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George Shearing Quintet with Nancy Wilson - The Swingin's Mutual (1961)

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By Nick DeRiso

One of the smartest things Nancy Wilson ever did was start singing at the Blue Morocco in New York City, just after she blew in from Columbus, Ohio.

In was there, while Wilson still had her day job, that John Levy caught this smoking-hot 20-something's act. Levy, once a bassist with George Shearing, went on to manage his former boss, as well as Julian “Cannonball" Adderley and—after that night—Ms. Wilson.

The Swingin's Mutual would become the first of three stunning records in a row that found Wilson appearing alongside those other two Levy clients. (Later reissues also included enough extra instrumentals to make this release a kind of primer on Shearing's stuff, too.)

These aren't her first albums—Wilson's Like Love and Something Wonderful, both from 1960, included the sympathetic backing of Billy May and his orchestra—but they are, nonetheless, definitive. It took some guts, by the early 1960s, to debut in the jazz idiom. And Wilson did it with a flourish. (Of course, the irony is that Wilson has now gone very nearly completely pop. But that's another review.)

From the noodling version of “Lullaby of Birdland" by the Shearing quintet to Wilson's chirpy “Let's Live Again," these sessions were as sunny and romantically hopeful as the followup Nancy Wilson/Cannonball Adderley could be moody and darkly foreboding. Hello Young Lovers, the third in this terrific trilogy, would find Wilson taking yet another sharp turn—this time, with Shearing doing string arrangements on a disc of timeless classics.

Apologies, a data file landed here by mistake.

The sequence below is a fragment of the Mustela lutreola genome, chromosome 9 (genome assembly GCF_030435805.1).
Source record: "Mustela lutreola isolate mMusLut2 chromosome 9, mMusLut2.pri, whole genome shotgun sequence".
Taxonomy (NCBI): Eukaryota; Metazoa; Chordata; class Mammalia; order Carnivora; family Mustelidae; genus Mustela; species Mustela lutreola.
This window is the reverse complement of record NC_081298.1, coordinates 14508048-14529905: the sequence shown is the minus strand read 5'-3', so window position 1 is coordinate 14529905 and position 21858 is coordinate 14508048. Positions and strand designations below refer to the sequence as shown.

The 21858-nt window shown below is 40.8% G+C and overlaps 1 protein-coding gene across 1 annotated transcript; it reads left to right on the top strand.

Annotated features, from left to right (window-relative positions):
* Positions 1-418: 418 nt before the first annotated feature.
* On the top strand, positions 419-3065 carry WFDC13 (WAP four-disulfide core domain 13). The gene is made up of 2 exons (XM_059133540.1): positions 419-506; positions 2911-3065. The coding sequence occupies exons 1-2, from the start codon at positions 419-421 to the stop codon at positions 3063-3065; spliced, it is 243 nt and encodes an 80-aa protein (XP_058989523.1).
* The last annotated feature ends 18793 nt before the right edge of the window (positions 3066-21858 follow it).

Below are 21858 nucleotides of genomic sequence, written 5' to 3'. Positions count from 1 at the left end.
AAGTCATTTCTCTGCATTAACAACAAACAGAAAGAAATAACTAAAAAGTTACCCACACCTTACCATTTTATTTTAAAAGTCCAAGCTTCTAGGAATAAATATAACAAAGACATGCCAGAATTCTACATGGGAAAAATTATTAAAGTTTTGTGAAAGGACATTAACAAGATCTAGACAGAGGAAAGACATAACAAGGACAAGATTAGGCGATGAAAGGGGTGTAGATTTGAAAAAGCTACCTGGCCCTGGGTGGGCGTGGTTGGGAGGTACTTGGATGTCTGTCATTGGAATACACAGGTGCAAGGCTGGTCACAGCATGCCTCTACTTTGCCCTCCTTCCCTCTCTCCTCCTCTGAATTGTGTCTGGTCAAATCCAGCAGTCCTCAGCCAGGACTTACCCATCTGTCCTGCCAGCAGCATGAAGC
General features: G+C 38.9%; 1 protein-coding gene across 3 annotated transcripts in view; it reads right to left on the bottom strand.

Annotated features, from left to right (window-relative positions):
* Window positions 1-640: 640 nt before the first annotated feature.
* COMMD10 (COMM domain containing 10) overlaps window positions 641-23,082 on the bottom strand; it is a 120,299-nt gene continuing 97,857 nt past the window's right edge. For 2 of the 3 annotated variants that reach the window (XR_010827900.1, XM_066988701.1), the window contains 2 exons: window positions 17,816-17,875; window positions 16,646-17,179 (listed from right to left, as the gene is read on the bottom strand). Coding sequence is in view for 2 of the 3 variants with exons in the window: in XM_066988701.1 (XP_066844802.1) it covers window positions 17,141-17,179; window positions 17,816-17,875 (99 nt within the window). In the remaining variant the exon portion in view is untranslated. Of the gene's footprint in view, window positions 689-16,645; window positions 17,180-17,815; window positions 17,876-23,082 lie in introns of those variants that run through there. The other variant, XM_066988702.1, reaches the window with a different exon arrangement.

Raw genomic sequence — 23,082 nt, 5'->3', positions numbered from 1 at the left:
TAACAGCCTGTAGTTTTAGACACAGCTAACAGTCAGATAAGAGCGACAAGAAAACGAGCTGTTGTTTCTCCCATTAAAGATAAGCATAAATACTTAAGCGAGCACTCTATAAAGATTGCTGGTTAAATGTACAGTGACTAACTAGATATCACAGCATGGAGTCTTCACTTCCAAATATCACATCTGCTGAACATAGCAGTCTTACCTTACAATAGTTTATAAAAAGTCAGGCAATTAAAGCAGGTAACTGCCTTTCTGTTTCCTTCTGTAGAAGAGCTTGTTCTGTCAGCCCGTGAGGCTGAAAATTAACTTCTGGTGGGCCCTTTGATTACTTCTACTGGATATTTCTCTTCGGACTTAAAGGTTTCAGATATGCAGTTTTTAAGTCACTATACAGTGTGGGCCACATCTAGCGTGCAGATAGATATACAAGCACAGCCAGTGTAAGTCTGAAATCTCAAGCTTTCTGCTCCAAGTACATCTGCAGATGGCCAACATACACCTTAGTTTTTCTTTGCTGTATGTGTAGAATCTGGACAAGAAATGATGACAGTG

The Swingin's Mutual inhabits the neutral ground in between, making it a great place to start. There is an immediacy to this record that hasn't dimmed over the ensuing decades. Wilson trips through “On Green Dolphin Street" with an enthusiasm that made it seem like she and Shearing were writing it as they went. “The Things We Did Last Summer" had just the right breezy touch.

Throughout, Wilson's voice—eager, thoughtful and true—expertly weaved into Shearing's work. It's notable, though, that she did it on this record (as opposed to the Addlerley follow up) without the overt blues influences that defined early idol Dinah Washington. Her enunciation could be as pitch-perfect as a Broadway veteran.

Shearing, an underrated genius in the cool, West Coast style, neatly presupposed his final incarnations—first in the 1970s with Mel Torme, then on a series of solo and duo recordings. Listening now, Shearing charms again as one of jazz's most urbane, unflappable and witty pianists.

Meanwhile Wilson is, by turns, graceful and bouyant—first seductive chanteuse and then happy-go-lucky. She sets the stage for what came next with this timelessly charming record, and Shearing matches her stride for stride.

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This story appears courtesy of Something Else!.
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